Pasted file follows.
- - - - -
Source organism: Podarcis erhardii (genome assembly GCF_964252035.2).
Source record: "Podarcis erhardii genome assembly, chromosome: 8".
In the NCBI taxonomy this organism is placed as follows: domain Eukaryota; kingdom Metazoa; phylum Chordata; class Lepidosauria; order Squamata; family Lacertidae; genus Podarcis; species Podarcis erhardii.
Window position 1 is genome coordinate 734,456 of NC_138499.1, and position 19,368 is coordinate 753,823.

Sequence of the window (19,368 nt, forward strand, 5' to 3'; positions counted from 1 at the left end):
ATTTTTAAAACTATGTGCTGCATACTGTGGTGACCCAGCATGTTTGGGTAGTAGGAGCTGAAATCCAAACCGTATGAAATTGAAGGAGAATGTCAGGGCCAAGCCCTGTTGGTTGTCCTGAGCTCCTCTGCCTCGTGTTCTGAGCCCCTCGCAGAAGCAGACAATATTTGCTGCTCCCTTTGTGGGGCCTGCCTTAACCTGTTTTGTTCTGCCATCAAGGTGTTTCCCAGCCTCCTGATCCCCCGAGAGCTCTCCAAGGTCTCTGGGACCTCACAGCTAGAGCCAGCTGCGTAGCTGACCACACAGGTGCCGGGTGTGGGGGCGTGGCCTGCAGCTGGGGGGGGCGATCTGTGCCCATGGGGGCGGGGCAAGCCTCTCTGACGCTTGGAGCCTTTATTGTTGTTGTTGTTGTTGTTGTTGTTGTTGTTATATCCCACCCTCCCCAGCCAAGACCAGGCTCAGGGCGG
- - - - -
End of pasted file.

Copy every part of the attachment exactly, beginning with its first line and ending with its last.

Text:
Source organism: Podarcis erhardii (genome assembly GCF_964252035.2).
Source record: "Podarcis erhardii genome assembly, chromosome: 8".
In the NCBI taxonomy this organism is placed as follows: domain Eukaryota; kingdom Metazoa; phylum Chordata; class Lepidosauria; order Squamata; family Lacertidae; genus Podarcis; species Podarcis erhardii.
Window position 1 is genome coordinate 734,456 of NC_138499.1, and position 19,368 is coordinate 753,823.

Sequence of the window (19,368 nt, forward strand, 5' to 3'; positions counted from 1 at the left end):
ATTTTTAAAACTATGTGCTGCATACTGTGGTGACCCAGCATGTTTGGGTAGTAGGAGCTGAAATCCAAACCGTATGAAATTGAAGGAGAATGTCAGGGCCAAGCCCTGTTGGTTGTCCTGAGCTCCTCTGCCTCGTGTTCTGAGCCCCTCGCAGAAGCAGACAATATTTGCTGCTCCCTTTGTGGGGCCTGCCTTAACCTGTTTTGTTCTGCCATCAAGGTGTTTCCCAGCCTCCTGATCCCCCGAGAGCTCTCCAAGGTCTCTGGGACCTCACAGCTAGAGCCAGCTGCGTAGCTGACCACACAGGTGCCGGGTGTGGGGGCGTGGCCTGCAGCTGGGGGGGGCGATCTGTGCCCATGGGGGCGGGGCAAGCCTCTCTGACGCTTGGAGCCTTTATTGTTGTTGTTGTTGTTGTTGTTGTTGTTGTTATATCCCACCCTCCCCAGCCAAGACCAGGCTCAGGGCGG